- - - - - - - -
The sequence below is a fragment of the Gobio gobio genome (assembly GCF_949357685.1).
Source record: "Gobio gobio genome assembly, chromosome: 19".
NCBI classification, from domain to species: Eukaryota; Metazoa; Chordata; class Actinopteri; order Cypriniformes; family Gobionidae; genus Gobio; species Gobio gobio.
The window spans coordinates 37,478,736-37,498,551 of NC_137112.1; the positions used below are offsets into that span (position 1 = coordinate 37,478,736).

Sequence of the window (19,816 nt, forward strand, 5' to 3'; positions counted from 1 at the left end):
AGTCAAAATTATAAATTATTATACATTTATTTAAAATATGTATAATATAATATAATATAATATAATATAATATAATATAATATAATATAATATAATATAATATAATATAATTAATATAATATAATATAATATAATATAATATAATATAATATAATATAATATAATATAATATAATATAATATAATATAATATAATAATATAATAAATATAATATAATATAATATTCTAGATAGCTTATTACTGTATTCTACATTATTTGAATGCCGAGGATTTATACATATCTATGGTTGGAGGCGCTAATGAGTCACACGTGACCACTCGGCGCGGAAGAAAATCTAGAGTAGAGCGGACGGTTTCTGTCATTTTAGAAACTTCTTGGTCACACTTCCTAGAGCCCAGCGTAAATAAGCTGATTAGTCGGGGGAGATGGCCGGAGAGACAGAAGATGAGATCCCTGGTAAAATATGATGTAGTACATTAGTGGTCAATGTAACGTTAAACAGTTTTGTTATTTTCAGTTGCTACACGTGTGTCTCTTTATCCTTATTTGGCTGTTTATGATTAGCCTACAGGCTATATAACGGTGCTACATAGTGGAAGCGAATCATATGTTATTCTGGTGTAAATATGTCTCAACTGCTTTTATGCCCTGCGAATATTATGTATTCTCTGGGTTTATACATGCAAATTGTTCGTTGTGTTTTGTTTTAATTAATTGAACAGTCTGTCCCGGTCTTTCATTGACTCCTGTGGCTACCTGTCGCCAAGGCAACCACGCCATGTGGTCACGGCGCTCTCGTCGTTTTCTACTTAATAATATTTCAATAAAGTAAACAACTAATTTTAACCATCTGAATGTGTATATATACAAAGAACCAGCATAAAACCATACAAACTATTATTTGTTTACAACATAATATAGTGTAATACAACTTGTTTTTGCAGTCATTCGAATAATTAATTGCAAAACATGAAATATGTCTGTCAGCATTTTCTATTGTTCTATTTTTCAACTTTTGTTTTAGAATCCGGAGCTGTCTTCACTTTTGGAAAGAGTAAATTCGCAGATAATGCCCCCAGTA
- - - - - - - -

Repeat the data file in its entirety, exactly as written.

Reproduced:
The sequence below is a fragment of the Gobio gobio genome (assembly GCF_949357685.1).
Source record: "Gobio gobio genome assembly, chromosome: 19".
NCBI classification, from domain to species: Eukaryota; Metazoa; Chordata; class Actinopteri; order Cypriniformes; family Gobionidae; genus Gobio; species Gobio gobio.
The window spans coordinates 37,478,736-37,498,551 of NC_137112.1; the positions used below are offsets into that span (position 1 = coordinate 37,478,736).

Sequence of the window (19,816 nt, forward strand, 5' to 3'; positions counted from 1 at the left end):
AGTCAAAATTATAAATTATTATACATTTATTTAAAATATGTATAATATAATATAATATAATATAATATAATATAATATAATATAATATAATATAATATAATATAATATAATTAATATAATATAATATAATATAATATAATATAATATAATATAATATAATATAATATAATATAATATAATATAATATAATATAATAATATAATAAATATAATATAATATAATATTCTAGATAGCTTATTACTGTATTCTACATTATTTGAATGCCGAGGATTTATACATATCTATGGTTGGAGGCGCTAATGAGTCACACGTGACCACTCGGCGCGGAAGAAAATCTAGAGTAGAGCGGACGGTTTCTGTCATTTTAGAAACTTCTTGGTCACACTTCCTAGAGCCCAGCGTAAATAAGCTGATTAGTCGGGGGAGATGGCCGGAGAGACAGAAGATGAGATCCCTGGTAAAATATGATGTAGTACATTAGTGGTCAATGTAACGTTAAACAGTTTTGTTATTTTCAGTTGCTACACGTGTGTCTCTTTATCCTTATTTGGCTGTTTATGATTAGCCTACAGGCTATATAACGGTGCTACATAGTGGAAGCGAATCATATGTTATTCTGGTGTAAATATGTCTCAACTGCTTTTATGCCCTGCGAATATTATGTATTCTCTGGGTTTATACATGCAAATTGTTCGTTGTGTTTTGTTTTAATTAATTGAACAGTCTGTCCCGGTCTTTCATTGACTCCTGTGGCTACCTGTCGCCAAGGCAACCACGCCATGTGGTCACGGCGCTCTCGTCGTTTTCTACTTAATAATATTTCAATAAAGTAAACAACTAATTTTAACCATCTGAATGTGTATATATACAAAGAACCAGCATAAAACCATACAAACTATTATTTGTTTACAACATAATATAGTGTAATACAACTTGTTTTTGCAGTCATTCGAATAATTAATTGCAAAACATGAAATATGTCTGTCAGCATTTTCTATTGTTCTATTTTTCAACTTTTGTTTTAGAATCCGGAGCTGTCTTCACTTTTGGAAAGAGTAAATTCGCAGATAATGCCCCCAGTA